Skipping food for a day may seem like a quick solution for slimming down, but the reality is that fasting can be harmful to your health and probably won't cause lasting weight loss. For sustainable results, forget the diet schemes and stick to the tried-and-true method of eating healthier foods in moderate portions and engaging in regular exercise.
About 20 percent of your water intake comes from food, and mealtime is when many people consume a significant portion of their daily beverages. Given these factors, dehydration often accompanies fasting. Symptoms of dehydration include dry mouth, reduced urination, dark yellow urine and muscle cramps. In severe cases. dehydration can make you feel dizzy or confused and cause rapid heartbeat. It's also possible to lose consciousness or go into shock from dehydration. To stay well-hydrated, men need about 16 cups of water per day and women need about 11 cups of water per day, including water from food.
An Uncomfortable Day
Fasting is a generally unpleasant experience that can cause headaches, heartburn and constipation. Not eating also affects your mood, and you may grow irritable as your body craves food. Without calories -- or energy -- you also won't have the fuel you need for optimal mental focus or vigorous physical activities. Therefore, you may be less productive on the job and get less healthy exercise than usual.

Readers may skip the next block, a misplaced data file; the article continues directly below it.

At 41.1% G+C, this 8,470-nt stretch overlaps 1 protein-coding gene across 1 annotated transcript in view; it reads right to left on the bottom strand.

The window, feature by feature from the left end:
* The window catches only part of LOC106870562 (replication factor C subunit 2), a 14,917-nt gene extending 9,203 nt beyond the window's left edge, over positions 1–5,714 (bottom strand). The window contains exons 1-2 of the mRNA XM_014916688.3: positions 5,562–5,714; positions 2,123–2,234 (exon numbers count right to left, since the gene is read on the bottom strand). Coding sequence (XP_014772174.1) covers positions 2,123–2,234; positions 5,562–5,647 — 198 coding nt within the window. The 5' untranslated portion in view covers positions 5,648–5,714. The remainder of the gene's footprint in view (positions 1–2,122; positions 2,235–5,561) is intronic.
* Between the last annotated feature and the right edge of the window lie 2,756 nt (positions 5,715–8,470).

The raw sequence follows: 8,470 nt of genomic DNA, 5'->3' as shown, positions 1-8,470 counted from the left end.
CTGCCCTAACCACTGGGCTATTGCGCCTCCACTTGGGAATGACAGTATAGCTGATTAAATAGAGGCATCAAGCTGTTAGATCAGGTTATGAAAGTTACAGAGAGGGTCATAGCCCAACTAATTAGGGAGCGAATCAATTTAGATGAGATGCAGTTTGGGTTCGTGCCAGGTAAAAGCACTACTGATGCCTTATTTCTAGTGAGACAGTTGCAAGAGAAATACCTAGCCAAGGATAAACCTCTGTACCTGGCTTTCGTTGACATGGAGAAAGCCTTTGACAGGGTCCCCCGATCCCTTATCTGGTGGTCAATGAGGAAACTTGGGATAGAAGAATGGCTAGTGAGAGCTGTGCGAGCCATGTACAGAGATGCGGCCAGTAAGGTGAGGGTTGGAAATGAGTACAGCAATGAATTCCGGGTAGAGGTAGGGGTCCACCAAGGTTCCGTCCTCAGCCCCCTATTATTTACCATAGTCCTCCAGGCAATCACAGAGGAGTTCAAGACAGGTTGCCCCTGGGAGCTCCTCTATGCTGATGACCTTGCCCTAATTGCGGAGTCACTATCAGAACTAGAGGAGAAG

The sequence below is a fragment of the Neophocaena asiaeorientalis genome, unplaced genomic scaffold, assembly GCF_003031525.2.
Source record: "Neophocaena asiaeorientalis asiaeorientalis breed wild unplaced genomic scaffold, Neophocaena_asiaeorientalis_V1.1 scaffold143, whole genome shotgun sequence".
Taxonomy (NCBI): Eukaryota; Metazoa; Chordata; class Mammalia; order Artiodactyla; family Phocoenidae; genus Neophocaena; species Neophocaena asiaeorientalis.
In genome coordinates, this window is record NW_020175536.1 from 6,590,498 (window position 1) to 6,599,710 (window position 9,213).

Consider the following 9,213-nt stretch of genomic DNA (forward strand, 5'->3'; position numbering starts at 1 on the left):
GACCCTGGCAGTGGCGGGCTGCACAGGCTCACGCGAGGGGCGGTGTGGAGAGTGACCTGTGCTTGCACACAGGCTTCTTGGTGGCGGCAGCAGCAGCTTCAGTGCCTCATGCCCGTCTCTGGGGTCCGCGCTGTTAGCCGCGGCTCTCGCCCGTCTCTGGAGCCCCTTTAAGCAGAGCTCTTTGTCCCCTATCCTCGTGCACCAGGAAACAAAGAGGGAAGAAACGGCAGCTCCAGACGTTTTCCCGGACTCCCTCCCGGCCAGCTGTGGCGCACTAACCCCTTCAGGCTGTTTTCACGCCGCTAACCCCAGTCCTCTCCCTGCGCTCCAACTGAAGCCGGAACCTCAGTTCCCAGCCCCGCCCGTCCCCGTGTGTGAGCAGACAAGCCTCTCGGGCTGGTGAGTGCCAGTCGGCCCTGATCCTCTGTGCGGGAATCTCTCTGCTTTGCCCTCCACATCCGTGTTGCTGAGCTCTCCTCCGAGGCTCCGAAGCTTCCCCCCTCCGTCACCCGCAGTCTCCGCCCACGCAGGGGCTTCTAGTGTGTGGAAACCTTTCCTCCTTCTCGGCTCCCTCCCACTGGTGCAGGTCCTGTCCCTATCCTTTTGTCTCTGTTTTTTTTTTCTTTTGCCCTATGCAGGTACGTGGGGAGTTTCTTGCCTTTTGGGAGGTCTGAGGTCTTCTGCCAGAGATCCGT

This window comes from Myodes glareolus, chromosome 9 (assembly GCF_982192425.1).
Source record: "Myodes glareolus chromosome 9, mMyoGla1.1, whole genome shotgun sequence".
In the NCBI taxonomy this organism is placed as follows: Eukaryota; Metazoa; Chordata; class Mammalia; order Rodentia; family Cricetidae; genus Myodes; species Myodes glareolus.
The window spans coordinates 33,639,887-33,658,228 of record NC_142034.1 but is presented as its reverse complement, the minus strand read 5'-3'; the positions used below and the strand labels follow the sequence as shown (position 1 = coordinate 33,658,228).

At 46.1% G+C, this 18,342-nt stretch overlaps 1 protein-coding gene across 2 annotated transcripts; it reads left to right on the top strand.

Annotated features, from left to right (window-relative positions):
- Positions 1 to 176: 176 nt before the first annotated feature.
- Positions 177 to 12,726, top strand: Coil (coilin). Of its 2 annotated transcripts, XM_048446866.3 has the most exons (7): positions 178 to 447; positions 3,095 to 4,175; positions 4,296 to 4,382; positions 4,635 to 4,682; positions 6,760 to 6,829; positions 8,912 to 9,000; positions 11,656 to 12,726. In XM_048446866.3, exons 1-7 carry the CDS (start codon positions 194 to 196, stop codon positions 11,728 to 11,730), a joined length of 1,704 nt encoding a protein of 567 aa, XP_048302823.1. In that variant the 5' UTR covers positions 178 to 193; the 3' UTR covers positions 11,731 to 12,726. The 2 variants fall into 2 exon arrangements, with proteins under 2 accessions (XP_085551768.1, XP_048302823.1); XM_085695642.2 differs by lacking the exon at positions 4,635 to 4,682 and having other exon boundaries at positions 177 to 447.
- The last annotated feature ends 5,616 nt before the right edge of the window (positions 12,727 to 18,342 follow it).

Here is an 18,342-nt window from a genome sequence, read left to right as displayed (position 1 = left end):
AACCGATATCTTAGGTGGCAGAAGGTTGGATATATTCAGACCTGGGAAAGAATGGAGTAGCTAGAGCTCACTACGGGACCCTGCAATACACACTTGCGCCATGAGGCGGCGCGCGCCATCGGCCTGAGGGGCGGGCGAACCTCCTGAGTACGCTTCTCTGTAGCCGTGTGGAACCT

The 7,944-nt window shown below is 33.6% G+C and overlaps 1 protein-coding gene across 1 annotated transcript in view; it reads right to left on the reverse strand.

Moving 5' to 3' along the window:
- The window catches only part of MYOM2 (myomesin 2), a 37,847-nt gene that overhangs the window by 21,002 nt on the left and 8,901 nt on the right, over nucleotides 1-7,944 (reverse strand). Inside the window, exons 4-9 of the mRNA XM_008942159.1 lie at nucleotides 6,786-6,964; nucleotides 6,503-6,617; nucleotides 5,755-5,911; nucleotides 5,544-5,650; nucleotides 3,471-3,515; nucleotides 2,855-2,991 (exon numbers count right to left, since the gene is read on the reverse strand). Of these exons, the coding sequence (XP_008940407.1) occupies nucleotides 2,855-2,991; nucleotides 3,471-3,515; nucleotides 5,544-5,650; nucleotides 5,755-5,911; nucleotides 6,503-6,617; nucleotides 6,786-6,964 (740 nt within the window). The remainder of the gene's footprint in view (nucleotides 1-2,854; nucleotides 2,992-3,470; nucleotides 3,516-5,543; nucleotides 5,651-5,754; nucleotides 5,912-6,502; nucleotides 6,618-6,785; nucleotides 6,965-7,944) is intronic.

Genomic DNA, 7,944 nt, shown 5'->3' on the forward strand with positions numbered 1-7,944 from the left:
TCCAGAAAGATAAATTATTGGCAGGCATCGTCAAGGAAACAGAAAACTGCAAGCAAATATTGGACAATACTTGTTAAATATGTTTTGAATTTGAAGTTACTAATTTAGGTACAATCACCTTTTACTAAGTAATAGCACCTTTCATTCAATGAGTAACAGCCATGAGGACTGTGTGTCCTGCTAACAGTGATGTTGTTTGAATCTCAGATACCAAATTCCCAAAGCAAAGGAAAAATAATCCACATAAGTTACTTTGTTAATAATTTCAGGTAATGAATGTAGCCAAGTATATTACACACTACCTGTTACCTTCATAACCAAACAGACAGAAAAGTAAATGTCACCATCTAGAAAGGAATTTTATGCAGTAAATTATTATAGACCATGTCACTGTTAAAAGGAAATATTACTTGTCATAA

You may be skipping food to try to shed pounds, but starving yourself may have the opposite effect and eventually lead to weight gain instead. When you don't have enough calories, your body prepares for starvation by expending as little energy as possible. You may start burning fewer calories than you used to, even while performing the same activities. When you start eating again, you're likely to exceed your newly reduced calorie needs -- and you'll store any excess calories as fat.
Smart Food Choices
Instead of starving yourself, lose weight with sensible calorie reduction and healthy food choices. Most women will lose weight and get proper nutrition eating 1,200 to 1,500 calories per day, and most men will do the same eating 1,500 to 1,800 calories per day. Choose nutrient-packed foods such as fruits, vegetables, beans, tofu, salmon, whole-wheat bread and quinoa, all of which will fill you up on fewer calories than heavier fare such as full-fat cheese, bacon and pastries.
- Institute of Medicine: Dietary Reference Intakes: Water, Potassium, Sodium, Chloride, and Sulfate
- University of Maryland Medical Center: Dehydration
- National Health Service: Fasting: Health Risks
- Academy of Nutrition and Dietetics: Metabolism Myths and Facts
- Wexner Medical Center: Ten Tips for Sensible Weight Control and Healthy Living